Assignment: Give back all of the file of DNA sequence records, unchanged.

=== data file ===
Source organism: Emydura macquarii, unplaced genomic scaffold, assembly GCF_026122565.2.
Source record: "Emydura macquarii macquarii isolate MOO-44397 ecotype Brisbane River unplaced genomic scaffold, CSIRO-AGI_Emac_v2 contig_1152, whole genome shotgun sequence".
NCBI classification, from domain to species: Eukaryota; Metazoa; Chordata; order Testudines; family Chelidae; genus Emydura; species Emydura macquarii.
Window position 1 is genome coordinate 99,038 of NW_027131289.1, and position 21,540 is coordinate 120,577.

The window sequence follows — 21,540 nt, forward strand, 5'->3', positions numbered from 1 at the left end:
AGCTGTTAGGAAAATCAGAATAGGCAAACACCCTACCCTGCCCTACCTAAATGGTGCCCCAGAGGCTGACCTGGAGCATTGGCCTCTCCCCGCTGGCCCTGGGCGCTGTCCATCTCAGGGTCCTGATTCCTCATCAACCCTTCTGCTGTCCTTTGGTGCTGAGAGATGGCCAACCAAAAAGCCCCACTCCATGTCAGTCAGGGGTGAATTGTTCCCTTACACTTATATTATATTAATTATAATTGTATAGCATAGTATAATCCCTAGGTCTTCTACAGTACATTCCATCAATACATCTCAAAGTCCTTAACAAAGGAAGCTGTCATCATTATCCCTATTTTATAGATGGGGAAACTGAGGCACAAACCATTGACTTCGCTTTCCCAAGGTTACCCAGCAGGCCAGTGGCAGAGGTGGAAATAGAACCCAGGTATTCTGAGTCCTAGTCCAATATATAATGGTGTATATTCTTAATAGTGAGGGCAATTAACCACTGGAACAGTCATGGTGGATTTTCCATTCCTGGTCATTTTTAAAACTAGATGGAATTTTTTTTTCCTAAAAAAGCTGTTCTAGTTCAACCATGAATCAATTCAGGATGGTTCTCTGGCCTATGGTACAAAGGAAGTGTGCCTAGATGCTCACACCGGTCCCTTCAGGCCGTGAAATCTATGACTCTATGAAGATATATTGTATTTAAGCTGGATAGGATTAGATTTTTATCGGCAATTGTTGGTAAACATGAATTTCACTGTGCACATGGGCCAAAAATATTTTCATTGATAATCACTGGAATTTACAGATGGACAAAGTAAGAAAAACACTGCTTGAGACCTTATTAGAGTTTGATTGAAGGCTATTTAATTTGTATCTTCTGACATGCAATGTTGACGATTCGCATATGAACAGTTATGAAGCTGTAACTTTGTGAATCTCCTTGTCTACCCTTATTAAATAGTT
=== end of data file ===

Source organism: Emydura macquarii, unplaced genomic scaffold, assembly GCF_026122565.2.
Source record: "Emydura macquarii macquarii isolate MOO-44397 ecotype Brisbane River unplaced genomic scaffold, CSIRO-AGI_Emac_v2 contig_1152, whole genome shotgun sequence".
NCBI classification, from domain to species: Eukaryota; Metazoa; Chordata; order Testudines; family Chelidae; genus Emydura; species Emydura macquarii.
Window position 1 is genome coordinate 99,038 of NW_027131289.1, and position 21,540 is coordinate 120,577.

The window sequence follows — 21,540 nt, forward strand, 5'->3', positions numbered from 1 at the left end:
AGCTGTTAGGAAAATCAGAATAGGCAAACACCCTACCCTGCCCTACCTAAATGGTGCCCCAGAGGCTGACCTGGAGCATTGGCCTCTCCCCGCTGGCCCTGGGCGCTGTCCATCTCAGGGTCCTGATTCCTCATCAACCCTTCTGCTGTCCTTTGGTGCTGAGAGATGGCCAACCAAAAAGCCCCACTCCATGTCAGTCAGGGGTGAATTGTTCCCTTACACTTATATTATATTAATTATAATTGTATAGCATAGTATAATCCCTAGGTCTTCTACAGTACATTCCATCAATACATCTCAAAGTCCTTAACAAAGGAAGCTGTCATCATTATCCCTATTTTATAGATGGGGAAACTGAGGCACAAACCATTGACTTCGCTTTCCCAAGGTTACCCAGCAGGCCAGTGGCAGAGGTGGAAATAGAACCCAGGTATTCTGAGTCCTAGTCCAATATATAATGGTGTATATTCTTAATAGTGAGGGCAATTAACCACTGGAACAGTCATGGTGGATTTTCCATTCCTGGTCATTTTTAAAACTAGATGGAATTTTTTTTTCCTAAAAAAGCTGTTCTAGTTCAACCATGAATCAATTCAGGATGGTTCTCTGGCCTATGGTACAAAGGAAGTGTGCCTAGATGCTCACACCGGTCCCTTCAGGCCGTGAAATCTATGACTCTATGAAGATATATTGTATTTAAGCTGGATAGGATTAGATTTTTATCGGCAATTGTTGGTAAACATGAATTTCACTGTGCACATGGGCCAAAAATATTTTCATTGATAATCACTGGAATTTACAGATGGACAAAGTAAGAAAAACACTGCTTGAGACCTTATTAGAGTTTGATTGAAGGCTATTTAATTTGTATCTTCTGACATGCAATGTTGACGATTCGCATATGAACAGTTATGAAGCTGTAACTTTGTGAATCTCCTTGTCTACCCTTATTAAATAGTT